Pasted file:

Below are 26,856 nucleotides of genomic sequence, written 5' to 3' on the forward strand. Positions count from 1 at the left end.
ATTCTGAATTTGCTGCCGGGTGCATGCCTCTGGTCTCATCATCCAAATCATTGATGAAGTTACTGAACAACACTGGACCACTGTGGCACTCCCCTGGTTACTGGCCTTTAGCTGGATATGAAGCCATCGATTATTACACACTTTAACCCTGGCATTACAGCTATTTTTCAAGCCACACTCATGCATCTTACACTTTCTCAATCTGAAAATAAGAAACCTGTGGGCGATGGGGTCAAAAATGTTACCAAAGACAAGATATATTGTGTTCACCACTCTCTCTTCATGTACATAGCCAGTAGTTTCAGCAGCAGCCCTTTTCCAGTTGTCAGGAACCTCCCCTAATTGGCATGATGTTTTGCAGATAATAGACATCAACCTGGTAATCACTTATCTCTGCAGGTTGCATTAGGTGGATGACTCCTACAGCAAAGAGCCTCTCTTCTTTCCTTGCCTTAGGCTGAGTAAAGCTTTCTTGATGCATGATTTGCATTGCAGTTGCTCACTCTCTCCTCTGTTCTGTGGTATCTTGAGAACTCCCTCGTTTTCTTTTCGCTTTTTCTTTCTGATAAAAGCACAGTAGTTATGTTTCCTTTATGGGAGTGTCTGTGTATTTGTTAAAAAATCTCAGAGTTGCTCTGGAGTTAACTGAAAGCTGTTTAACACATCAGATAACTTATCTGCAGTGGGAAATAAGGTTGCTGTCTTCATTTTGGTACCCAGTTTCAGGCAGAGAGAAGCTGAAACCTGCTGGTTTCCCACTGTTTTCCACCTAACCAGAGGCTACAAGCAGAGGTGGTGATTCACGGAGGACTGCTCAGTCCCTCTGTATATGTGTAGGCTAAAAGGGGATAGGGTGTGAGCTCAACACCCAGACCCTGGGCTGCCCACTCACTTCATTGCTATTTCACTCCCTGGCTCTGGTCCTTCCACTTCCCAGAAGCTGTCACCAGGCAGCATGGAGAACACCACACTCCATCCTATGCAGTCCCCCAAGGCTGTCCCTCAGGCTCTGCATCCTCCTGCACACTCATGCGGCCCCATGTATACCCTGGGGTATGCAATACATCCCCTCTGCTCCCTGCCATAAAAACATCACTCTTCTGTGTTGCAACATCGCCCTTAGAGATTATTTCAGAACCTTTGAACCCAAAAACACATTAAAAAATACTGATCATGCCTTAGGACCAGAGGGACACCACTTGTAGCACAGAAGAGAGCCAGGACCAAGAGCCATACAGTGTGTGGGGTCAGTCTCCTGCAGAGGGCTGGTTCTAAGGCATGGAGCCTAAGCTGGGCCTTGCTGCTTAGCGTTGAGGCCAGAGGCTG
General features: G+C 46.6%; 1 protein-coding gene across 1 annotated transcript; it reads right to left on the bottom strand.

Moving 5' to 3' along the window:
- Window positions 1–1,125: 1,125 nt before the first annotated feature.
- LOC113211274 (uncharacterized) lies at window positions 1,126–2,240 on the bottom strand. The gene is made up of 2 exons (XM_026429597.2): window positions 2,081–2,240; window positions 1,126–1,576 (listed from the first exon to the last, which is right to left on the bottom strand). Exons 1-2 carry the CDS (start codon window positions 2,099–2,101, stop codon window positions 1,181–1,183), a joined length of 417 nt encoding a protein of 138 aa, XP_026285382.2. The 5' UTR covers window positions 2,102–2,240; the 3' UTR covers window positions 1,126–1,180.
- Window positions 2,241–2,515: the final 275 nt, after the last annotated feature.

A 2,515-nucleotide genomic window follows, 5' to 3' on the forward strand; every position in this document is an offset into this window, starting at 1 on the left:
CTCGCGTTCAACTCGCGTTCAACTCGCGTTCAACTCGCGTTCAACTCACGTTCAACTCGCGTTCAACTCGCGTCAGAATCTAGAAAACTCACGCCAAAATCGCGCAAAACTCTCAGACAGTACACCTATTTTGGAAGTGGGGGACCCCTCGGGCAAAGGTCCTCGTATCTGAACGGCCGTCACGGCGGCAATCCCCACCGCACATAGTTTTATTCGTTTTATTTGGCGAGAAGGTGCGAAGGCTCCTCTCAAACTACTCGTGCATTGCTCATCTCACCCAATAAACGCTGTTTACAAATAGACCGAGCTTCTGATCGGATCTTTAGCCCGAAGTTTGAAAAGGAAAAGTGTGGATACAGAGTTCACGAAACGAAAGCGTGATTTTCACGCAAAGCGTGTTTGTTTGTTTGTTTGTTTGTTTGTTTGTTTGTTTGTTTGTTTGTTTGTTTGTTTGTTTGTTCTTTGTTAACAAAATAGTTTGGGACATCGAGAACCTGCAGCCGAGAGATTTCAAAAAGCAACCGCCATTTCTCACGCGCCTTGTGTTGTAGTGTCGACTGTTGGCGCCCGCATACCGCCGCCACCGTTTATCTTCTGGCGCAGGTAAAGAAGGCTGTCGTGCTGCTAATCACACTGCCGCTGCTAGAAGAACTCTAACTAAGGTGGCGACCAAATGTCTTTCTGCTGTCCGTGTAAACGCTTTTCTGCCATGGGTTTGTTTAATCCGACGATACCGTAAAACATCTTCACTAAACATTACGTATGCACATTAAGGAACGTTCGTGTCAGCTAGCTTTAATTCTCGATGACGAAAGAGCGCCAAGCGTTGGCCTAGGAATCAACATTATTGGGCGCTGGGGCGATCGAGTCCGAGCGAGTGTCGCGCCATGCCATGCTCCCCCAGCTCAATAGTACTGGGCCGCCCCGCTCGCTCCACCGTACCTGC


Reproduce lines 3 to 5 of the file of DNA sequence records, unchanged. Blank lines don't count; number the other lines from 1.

General features: G+C 46.6%; 1 protein-coding gene across 1 annotated transcript; it reads right to left on the bottom strand.

Moving 5' to 3' along the window:
- Window positions 1–1,125: 1,125 nt before the first annotated feature.